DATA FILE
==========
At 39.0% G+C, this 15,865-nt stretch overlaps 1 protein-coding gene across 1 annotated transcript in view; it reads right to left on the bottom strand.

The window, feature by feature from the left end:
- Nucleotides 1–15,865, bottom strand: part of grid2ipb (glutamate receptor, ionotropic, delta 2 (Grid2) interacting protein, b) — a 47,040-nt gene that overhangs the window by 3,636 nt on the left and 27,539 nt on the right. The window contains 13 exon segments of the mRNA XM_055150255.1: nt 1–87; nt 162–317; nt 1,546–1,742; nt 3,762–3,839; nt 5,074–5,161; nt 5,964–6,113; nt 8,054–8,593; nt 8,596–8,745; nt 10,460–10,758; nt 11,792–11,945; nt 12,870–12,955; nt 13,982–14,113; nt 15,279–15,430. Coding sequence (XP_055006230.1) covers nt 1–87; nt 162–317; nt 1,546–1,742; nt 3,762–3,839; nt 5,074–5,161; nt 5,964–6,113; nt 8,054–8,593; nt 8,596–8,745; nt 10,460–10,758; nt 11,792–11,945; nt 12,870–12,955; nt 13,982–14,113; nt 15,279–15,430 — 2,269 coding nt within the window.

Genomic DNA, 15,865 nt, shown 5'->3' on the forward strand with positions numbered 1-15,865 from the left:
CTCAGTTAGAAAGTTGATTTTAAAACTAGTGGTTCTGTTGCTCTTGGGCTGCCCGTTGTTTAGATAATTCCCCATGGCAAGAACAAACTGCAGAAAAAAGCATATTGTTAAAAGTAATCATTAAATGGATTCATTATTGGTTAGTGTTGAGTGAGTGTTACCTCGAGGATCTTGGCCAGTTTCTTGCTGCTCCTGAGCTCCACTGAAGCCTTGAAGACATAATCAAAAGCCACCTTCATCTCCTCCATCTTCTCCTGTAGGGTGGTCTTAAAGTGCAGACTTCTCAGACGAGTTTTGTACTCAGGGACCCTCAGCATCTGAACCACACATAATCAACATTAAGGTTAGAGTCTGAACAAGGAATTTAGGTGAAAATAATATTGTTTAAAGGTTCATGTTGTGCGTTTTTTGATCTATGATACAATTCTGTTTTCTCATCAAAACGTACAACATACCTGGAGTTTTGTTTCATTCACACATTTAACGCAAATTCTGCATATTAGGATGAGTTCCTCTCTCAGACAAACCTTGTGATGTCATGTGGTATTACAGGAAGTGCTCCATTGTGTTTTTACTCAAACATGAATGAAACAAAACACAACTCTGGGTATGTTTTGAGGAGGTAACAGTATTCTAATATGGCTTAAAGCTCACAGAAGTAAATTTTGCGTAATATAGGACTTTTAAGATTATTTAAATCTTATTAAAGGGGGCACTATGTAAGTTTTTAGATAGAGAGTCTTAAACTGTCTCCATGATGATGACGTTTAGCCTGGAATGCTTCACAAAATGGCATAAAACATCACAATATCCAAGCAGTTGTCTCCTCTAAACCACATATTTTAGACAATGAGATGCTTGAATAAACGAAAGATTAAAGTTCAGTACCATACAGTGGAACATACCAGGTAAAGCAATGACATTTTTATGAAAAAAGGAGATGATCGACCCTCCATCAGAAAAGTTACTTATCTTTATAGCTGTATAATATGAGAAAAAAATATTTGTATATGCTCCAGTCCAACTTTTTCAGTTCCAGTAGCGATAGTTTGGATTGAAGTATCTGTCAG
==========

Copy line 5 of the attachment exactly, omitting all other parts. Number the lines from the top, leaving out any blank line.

CTCAGTTAGAAAGTTGATTTTAAAACTAGTGGTTCTGTTGCTCTTGGGCTGCCCGTTGTTTAGATAATTCCCCATGGCAAGAACAAACTGCAGAAAAAAGCATATTGTTAAAAGTAATCATTAAATGGATTCATTATTGGTTAGTGTTGAGTGAGTGTTACCTCGAGGATCTTGGCCAGTTTCTTGCTGCTCCTGAGCTCCACTGAAGCCTTGAAGACATAATCAAAAGCCACCTTCATCTCCTCCATCTTCTCCTGTAGGGTGGTCTTAAAGTGCAGACTTCTCAGACGAGTTTTGTACTCAGGGACCCTCAGCATCTGAACCACACATAATCAACATTAAGGTTAGAGTCTGAACAAGGAATTTAGGTGAAAATAATATTGTTTAAAGGTTCATGTTGTGCGTTTTTTGATCTATGATACAATTCTGTTTTCTCATCAAAACGTACAACATACCTGGAGTTTTGTTTCATTCACACATTTAACGCAAATTCTGCATATTAGGATGAGTTCCTCTCTCAGACAAACCTTGTGATGTCATGTGGTATTACAGGAAGTGCTCCATTGTGTTTTTACTCAAACATGAATGAAACAAAACACAACTCTGGGTATGTTTTGAGGAGGTAACAGTATTCTAATATGGCTTAAAGCTCACAGAAGTAAATTTTGCGTAATATAGGACTTTTAAGATTATTTAAATCTTATTAAAGGGGGCACTATGTAAGTTTTTAGATAGAGAGTCTTAAACTGTCTCCATGATGATGACGTTTAGCCTGGAATGCTTCACAAAATGGCATAAAACATCACAATATCCAAGCAGTTGTCTCCTCTAAACCACATATTTTAGACAATGAGATGCTTGAATAAACGAAAGATTAAAGTTCAGTACCATACAGTGGAACATACCAGGTAAAGCAATGACATTTTTATGAAAAAAGGAGATGATCGACCCTCCATCAGAAAAGTTACTTATCTTTATAGCTGTATAATATGAGAAAAAAATATTTGTATATGCTCCAGTCCAACTTTTTCAGTTCCAGTAGCGATAGTTTGGATTGAAGTATCTGTCAG